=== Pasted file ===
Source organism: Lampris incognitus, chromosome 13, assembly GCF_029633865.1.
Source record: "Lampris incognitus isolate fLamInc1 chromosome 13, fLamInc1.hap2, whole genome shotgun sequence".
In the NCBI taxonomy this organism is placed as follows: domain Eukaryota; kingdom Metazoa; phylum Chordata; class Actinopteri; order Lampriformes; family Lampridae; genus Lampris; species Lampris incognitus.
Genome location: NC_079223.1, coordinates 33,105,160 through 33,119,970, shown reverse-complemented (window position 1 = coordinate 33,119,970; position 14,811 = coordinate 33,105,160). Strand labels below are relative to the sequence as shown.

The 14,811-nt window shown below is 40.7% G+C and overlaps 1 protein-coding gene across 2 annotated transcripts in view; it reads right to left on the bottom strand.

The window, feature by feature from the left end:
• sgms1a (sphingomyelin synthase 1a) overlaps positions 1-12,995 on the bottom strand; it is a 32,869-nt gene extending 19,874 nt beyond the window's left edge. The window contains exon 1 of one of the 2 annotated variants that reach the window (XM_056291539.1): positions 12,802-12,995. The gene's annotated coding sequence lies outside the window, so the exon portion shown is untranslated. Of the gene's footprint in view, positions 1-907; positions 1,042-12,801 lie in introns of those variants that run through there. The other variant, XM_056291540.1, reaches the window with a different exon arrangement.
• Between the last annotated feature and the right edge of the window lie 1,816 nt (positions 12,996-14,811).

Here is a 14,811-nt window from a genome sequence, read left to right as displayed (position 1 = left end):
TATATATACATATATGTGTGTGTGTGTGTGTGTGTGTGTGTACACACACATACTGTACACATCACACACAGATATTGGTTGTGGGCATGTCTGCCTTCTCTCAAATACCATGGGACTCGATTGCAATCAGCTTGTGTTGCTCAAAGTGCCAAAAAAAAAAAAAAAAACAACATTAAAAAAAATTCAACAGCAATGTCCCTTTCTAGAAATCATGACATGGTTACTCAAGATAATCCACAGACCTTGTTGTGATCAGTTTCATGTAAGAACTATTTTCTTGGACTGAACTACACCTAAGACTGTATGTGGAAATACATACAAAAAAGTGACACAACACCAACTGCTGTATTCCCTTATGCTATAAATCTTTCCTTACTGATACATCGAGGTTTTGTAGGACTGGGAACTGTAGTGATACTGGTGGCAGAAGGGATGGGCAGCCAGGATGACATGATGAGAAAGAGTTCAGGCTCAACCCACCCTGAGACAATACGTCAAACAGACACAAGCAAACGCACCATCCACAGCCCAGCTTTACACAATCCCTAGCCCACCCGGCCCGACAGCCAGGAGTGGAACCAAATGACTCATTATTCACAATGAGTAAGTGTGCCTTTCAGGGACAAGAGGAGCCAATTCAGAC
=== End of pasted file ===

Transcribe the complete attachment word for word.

Source organism: Lampris incognitus, chromosome 13, assembly GCF_029633865.1.
Source record: "Lampris incognitus isolate fLamInc1 chromosome 13, fLamInc1.hap2, whole genome shotgun sequence".
In the NCBI taxonomy this organism is placed as follows: domain Eukaryota; kingdom Metazoa; phylum Chordata; class Actinopteri; order Lampriformes; family Lampridae; genus Lampris; species Lampris incognitus.
Genome location: NC_079223.1, coordinates 33,105,160 through 33,119,970, shown reverse-complemented (window position 1 = coordinate 33,119,970; position 14,811 = coordinate 33,105,160). Strand labels below are relative to the sequence as shown.

The 14,811-nt window shown below is 40.7% G+C and overlaps 1 protein-coding gene across 2 annotated transcripts in view; it reads right to left on the bottom strand.

The window, feature by feature from the left end:
• sgms1a (sphingomyelin synthase 1a) overlaps positions 1-12,995 on the bottom strand; it is a 32,869-nt gene extending 19,874 nt beyond the window's left edge. The window contains exon 1 of one of the 2 annotated variants that reach the window (XM_056291539.1): positions 12,802-12,995. The gene's annotated coding sequence lies outside the window, so the exon portion shown is untranslated. Of the gene's footprint in view, positions 1-907; positions 1,042-12,801 lie in introns of those variants that run through there. The other variant, XM_056291540.1, reaches the window with a different exon arrangement.
• Between the last annotated feature and the right edge of the window lie 1,816 nt (positions 12,996-14,811).

Here is a 14,811-nt window from a genome sequence, read left to right as displayed (position 1 = left end):
TATATATACATATATGTGTGTGTGTGTGTGTGTGTGTGTGTACACACACATACTGTACACATCACACACAGATATTGGTTGTGGGCATGTCTGCCTTCTCTCAAATACCATGGGACTCGATTGCAATCAGCTTGTGTTGCTCAAAGTGCCAAAAAAAAAAAAAAAAACAACATTAAAAAAAATTCAACAGCAATGTCCCTTTCTAGAAATCATGACATGGTTACTCAAGATAATCCACAGACCTTGTTGTGATCAGTTTCATGTAAGAACTATTTTCTTGGACTGAACTACACCTAAGACTGTATGTGGAAATACATACAAAAAAGTGACACAACACCAACTGCTGTATTCCCTTATGCTATAAATCTTTCCTTACTGATACATCGAGGTTTTGTAGGACTGGGAACTGTAGTGATACTGGTGGCAGAAGGGATGGGCAGCCAGGATGACATGATGAGAAAGAGTTCAGGCTCAACCCACCCTGAGACAATACGTCAAACAGACACAAGCAAACGCACCATCCACAGCCCAGCTTTACACAATCCCTAGCCCACCCGGCCCGACAGCCAGGAGTGGAACCAAATGACTCATTATTCACAATGAGTAAGTGTGCCTTTCAGGGACAAGAGGAGCCAATTCAGAC